July 8, 2013
Not so many years ago, a strategic partnership between Turkey and Iran seemed to be developing into one of the region’s more unexpected modern developments. Turkey was vaunted as a mediator in negotiations between the West and Iran over the latter’s nuclear program, and the relationship was reinforced by crucial oil and gas sales from Iran to Turkey. Those days feel rather long ago. The two countries now find themselves at loggerheads backing opposite sides of the bloody civil war in neighboring Syria, with fears of a regional sectarian conflagration steadily turning into an apocalyptic reality. A marker of the Syrian crisis’ deleterious effect on the Turkey-Iran relationship came with the diplomatic spat that followed the deployment of NATO Patriot missiles on Turkey’s southern border earlier this year, which lead the Iranian army’s chief of staff to declare that the move could be a prelude to “world war.” Less spectacular, but also very important, is Iran’s clear unease with Turkey’s delicate ongoing peace process with the Kurdistan Workers’ Party (PKK), which involves the rebel group withdrawing its militants from Turkish soil to their bases in northern Iraq. Tehran is concerned that the withdrawal could result in the militants joining forces with the Party of Free Life of Kurdistan (PJAK), which is the PKK’s offshoot in Iran.
The schism between Turkey and Iran widened to such an extent that Patrick Cockburn recently described relations between the two as “poisonous,” and this is increasingly being reflected in the rising levels of anti-Iran sentiment in Turkey’s Islamist press. In addition to countless pieces targeting Iran for supporting the al-Assad regime in Syria , it has also been striking to see the AKP media include Iranians among the dark “outside forces” stoking the recent Gezi Park protests, supposedly out of discomfort with Turkey’s economic success. In the early days of the demonstrations, it was eagerly reported in all government-supporting media outlets that an “Iranian agent” had been arrested on suspicion of being a “provocateur” behind protests in Ankara. It later emerged in more sceptical news organisations that the individual concerned, Shayan Shamloo, was in fact a rapper who was living in Turkey as a refugee.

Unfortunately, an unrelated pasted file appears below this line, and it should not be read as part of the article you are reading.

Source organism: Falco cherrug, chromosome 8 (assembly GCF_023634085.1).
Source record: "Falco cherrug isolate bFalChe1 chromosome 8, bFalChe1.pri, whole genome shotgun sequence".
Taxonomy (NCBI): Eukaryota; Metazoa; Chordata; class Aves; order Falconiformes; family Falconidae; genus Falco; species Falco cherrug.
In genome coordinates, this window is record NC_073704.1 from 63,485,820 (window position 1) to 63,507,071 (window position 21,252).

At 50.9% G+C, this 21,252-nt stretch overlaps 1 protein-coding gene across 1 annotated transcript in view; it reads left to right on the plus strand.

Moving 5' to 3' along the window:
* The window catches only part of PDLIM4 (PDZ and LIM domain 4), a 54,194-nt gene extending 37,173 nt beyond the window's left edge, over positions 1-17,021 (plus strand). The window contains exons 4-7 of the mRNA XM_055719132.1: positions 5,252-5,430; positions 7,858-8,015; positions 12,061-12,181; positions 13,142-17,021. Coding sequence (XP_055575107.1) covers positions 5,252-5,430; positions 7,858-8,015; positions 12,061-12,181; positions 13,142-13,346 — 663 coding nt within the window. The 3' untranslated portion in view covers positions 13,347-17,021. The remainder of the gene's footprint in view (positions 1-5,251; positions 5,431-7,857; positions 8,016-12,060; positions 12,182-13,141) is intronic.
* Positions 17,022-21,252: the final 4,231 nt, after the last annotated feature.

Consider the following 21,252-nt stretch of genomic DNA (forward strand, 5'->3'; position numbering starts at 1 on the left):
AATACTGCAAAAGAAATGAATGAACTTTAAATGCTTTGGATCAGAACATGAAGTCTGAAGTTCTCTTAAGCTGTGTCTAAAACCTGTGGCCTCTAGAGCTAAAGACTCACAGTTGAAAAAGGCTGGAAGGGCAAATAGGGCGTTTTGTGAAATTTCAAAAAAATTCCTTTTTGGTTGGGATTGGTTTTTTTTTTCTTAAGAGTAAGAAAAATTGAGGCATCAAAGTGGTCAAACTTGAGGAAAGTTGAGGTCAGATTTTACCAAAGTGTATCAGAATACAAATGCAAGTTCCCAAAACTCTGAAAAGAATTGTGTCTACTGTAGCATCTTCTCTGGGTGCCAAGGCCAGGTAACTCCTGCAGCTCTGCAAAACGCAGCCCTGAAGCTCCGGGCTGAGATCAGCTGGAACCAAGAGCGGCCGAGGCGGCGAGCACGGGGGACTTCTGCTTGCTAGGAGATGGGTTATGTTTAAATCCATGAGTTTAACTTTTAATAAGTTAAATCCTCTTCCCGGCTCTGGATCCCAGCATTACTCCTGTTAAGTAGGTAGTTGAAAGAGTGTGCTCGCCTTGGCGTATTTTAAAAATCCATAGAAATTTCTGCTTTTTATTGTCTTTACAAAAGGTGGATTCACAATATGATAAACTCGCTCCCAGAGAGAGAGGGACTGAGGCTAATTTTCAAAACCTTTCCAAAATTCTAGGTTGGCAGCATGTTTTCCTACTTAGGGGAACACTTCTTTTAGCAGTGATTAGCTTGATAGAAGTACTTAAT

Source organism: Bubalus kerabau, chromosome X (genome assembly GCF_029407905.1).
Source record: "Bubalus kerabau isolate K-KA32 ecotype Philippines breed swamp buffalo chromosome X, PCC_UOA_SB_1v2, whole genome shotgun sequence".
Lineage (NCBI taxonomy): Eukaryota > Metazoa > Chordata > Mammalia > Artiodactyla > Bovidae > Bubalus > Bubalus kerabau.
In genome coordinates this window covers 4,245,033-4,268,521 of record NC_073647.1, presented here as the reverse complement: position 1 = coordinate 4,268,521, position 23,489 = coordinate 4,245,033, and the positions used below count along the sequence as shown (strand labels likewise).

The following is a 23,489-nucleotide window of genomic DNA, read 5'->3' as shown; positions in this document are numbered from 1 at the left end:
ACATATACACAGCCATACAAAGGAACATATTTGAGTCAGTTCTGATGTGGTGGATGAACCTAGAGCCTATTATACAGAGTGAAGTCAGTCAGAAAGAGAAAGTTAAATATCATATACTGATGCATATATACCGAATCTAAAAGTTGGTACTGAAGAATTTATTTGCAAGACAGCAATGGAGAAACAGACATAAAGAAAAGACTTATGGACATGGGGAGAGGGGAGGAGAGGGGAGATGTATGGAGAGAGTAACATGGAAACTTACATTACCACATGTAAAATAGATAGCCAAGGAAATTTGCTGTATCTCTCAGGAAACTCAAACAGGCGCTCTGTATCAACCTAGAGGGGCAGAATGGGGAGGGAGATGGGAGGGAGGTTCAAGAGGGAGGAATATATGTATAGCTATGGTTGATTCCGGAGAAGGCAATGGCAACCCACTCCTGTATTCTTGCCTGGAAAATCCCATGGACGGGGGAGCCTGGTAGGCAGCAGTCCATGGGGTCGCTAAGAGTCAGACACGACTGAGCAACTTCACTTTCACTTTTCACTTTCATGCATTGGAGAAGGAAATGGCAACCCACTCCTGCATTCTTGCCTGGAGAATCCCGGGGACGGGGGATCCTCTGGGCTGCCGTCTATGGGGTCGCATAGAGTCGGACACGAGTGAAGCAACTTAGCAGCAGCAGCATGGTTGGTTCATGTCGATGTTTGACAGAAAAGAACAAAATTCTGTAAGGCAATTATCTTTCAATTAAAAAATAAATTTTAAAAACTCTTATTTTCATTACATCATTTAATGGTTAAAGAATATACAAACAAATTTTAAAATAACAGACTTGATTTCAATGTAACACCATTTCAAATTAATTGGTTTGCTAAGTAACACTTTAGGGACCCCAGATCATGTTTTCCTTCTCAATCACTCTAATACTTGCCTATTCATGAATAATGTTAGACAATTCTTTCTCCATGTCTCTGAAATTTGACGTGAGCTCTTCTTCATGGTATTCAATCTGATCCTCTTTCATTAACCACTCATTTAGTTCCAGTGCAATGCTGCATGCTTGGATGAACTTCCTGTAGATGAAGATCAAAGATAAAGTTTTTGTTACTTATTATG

Soon afterwards – in one of those truly befuddling Today’s Zaman stories – Abdullah Bozkurt wrote a column titled “Iran plays a subversive role in Turkey,” in which he argued with a straight face (pardon the pun) that Iran was using the protests to infiltrate Turkey with spies disguised as LGBT people in an attempt to bring down the government:
“Recent protests exposed, among other things, the depth of Iranian infiltration into Turkey … [During the protests] about a dozen Iranian agents who were trying to turn rallies into violent anti-government demonstrations were caught by the police… Since it is difficult to distinguish legitimate non-Muslim minority or LGBT (lesbian, gay, bisexual and transgender) people from spies, Iranian intelligence often uses them as a cover to infiltrate Turkey and third countries.”
However weird, Bozkurt’s column wasn’t an outlier in pointing the finger at Iran for Turkey’s problems. Indeed, Zaman and Today’s Zaman have recently been publishing a steady stream of articles and columns critical of negative Iranian influence in the region, and it’s probably also worth noting here that the Today’s Zaman editor, Bülent Keneş, wrote a book on Iran’s links to international terrorism last year.
Much of the Iran-bashing in the Turkish press goes hand in hand with pieces on Turkey’s Alevi minority. The Alevis are an offshoot of Shiism, (distinct from the Alawites in Syria), and have historically been associated by some in Turkey as dangerous fifth columnists with divided loyalties to Iran. Indeed, that association goes back as far as Bosphorus bridge-commemorated Sultan Selim the Grim, whose decision to kill tens of thousands of Alevis was taken during a military campaign against the Persian Safavid Empire in the 16th century.